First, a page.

The best of religion calls us, as humans, to develop our power of reason in order to understand ourselves, our relationship to others, and our position in the universe (Fromm 1978). The best of theistic religion also calls upon humanity to be in right relationship with the Divine. It is from that relationship we are to engage the world around us. Christianity at its best is tasked with engaging the world by living out the principles embodied in the person and work of Jesus. As a prophetic religion, Christianity seeks to transform the world in God’s name (Volf 2011). From the gathering to the sending of our corporate worship experiences the Church seeks to be the place where justice is elucidated, while injustice is interrogated so that upon leaving worship we are agents of the Divine in bringing Light where there is darkness. The Church in its liturgy, and praxis, is where religion and culture come together. Religion is never incidental to a culture, and every theological formulation, no matter how primitive, no matter how sophisticated, must ultimately be seen against it in conversation with the culture that produced it (Lincoln 1974). The Gospel message makes Christianity and the Church different from the culture and yet essential to the culture at the same time.
With this in mind we consider that liturgical theology is in some ways always public theology. Liturgical theology inquires into the meaning of the liturgy and asks whether our signs and words say something authentic and reliable about God (Lathrup 1993). Public theology engages the broader society in gospel values, much the way the public intellectual embraces the opportunity to participate in public affairs to make academic ideas accessible to a broader public audience (West 2006). A common problem with prophetic messages and messengers is that they sometimes overwhelm their audiences with the magnitude of injustice in the world, leaving individuals feeling that nothing can be done to make a difference (J. A. Jr. 2006). The project then of the church, in our corporate worship, must be to make accessible to the faithful worshipper, and the welcomed guest, the truth about the character and nature of God. Those tasked with leading worship within the Christian tradition, must lean into the responsibility to be reliable communicators of the principles of the gospel as revealed in the person and work of Jesus. Those outside the Christian tradition, who may lead liturgical moments, must also lean into the responsibility to be reliable communicators of the best of that particular religious heritage. Public worship experiences are neither the project of individual enterprise nor of collective enterprise, but rather a synthesis that regards both.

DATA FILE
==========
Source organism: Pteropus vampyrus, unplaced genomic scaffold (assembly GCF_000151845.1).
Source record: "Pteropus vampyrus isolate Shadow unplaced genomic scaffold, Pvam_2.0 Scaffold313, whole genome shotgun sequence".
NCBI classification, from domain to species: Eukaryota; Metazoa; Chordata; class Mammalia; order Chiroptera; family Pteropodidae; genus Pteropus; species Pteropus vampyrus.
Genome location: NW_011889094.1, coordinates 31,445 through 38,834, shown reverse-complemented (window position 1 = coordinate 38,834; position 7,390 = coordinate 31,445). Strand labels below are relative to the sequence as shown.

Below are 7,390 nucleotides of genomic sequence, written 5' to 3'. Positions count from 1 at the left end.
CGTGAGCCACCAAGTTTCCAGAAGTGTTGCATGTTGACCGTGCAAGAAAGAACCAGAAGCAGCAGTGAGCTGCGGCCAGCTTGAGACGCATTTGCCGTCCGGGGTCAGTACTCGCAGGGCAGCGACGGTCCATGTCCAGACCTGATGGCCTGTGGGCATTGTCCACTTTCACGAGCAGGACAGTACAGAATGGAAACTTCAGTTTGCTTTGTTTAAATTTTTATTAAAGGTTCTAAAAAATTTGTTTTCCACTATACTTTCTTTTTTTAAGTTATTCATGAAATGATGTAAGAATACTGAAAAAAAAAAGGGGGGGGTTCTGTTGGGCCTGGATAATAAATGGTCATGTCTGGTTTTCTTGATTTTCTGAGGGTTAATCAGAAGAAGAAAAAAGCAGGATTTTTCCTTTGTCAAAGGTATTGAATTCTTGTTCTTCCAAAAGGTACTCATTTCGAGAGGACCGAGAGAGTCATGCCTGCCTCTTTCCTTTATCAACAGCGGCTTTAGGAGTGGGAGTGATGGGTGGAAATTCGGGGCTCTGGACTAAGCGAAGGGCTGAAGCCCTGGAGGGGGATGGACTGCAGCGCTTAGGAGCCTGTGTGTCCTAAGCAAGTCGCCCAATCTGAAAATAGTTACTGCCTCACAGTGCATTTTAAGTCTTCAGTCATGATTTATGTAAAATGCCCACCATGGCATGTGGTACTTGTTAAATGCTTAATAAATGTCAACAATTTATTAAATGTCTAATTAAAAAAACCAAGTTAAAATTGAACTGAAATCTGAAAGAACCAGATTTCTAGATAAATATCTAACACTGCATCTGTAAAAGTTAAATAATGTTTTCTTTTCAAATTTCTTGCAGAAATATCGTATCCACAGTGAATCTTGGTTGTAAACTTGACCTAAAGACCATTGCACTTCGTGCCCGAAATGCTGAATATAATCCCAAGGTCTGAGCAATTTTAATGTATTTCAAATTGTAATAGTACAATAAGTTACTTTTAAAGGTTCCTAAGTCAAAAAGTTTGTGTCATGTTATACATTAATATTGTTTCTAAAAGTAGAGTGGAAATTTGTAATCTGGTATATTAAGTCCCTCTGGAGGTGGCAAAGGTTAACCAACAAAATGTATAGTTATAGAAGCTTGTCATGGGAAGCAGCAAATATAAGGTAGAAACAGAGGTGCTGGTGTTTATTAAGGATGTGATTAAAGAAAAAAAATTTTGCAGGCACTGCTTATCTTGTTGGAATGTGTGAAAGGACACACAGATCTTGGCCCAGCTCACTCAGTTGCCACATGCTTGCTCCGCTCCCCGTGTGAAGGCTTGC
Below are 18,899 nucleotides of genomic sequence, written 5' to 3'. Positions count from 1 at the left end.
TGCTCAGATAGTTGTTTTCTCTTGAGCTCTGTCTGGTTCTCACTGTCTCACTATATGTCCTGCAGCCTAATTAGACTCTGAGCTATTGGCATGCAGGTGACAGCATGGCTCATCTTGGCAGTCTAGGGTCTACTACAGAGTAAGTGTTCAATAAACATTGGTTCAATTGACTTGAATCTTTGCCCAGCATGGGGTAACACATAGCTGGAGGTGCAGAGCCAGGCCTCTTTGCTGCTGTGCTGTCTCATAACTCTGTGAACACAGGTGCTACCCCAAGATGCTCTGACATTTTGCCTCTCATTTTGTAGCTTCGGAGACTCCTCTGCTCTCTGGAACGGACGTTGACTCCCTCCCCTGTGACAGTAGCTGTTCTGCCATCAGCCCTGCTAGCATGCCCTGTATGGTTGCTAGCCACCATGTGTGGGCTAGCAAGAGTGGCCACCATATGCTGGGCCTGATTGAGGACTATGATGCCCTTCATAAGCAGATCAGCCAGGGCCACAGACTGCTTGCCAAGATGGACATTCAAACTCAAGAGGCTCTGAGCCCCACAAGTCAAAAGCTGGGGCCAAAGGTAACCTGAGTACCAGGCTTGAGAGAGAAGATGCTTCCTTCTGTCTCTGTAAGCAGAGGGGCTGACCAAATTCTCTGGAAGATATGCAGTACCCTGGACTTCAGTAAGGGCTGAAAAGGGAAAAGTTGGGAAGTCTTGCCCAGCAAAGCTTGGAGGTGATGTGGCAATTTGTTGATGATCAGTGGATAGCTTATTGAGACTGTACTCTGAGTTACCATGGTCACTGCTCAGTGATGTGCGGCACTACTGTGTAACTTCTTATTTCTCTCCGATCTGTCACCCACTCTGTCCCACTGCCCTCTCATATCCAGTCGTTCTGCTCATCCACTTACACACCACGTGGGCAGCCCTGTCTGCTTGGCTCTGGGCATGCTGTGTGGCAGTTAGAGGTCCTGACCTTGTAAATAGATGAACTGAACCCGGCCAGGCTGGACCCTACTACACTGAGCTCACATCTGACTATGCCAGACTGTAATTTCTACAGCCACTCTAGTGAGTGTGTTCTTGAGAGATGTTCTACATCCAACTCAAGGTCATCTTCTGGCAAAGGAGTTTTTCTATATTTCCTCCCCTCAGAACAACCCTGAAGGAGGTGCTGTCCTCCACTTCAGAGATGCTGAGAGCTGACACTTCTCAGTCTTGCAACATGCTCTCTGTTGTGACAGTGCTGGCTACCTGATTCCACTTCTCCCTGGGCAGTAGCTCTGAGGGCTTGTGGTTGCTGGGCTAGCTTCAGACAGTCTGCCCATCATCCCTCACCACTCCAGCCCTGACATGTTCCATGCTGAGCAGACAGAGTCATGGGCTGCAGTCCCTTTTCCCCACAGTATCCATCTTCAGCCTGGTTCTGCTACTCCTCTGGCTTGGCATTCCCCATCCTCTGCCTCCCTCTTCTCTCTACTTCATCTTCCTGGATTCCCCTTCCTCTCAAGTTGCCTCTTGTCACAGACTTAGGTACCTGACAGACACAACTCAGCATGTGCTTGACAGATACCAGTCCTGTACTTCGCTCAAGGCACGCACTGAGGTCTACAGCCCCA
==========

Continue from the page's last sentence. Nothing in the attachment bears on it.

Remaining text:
This week let us be invigorated by the prophetic call to engage gathering worshippers in the prophetic call and witness of the church through the life of the liturgy of our congregations. One of the gifts that liturgy brings is the opportunity to let suffering speak, let victims be visible, and let social misery be put on the agenda of those in power. As Dr. King once pointed out we may have been prone to judge our success by the index of our salaries or by the size of our automobiles, rather than by the quality of our service and relationships to humanity, but we can offer a picture of a preferable future through the beauty of worship (Jr. 2015). We design our worship experiences knowing that moral action is based on a broad, robust prophetism that highlights systemic social analysis of circumstances under which tragic persons struggle (Buschendorf 2014).
Peace Is Possible,
Bishop Edward Donalson, III | Director of Liturgy and Worship | Assistant Clinical Professor
Buschendorf, Cornel West with Christa. 2014. Black Prophetic Fire. Boston: Beacon Press.
Fromm, Erich. 1978. Psychoanalysis & Religion. New Haven: YAle University Press.
Jr., J. Alfred Smith. 2006. Speak Until Justice Wakes. Edited by Jini M. Kilgore. Valley Forge: Judson Press.
Jr., Martin Luther King. 2015. The Radical King. Edited by Cornel West. Boston: Beacon Press.
Lathrup, Gordon W. 1993. Holy Things. Minneapolis: Fortress Press.
Lincoln, C. Eric. 1974. The Black Church Since Franklin. New York: Shocken Books.
Volf, Miroslav. 2011. A Pulic Faith: How Followers of Christ Should Serve the Common Good . Grand Rapids: Brazos Press.
West, Traci C. 2006. Disruptive Christian Ethics: When Racism and Woman’s Lives Matter. Louisville: Westminister John Knox Press.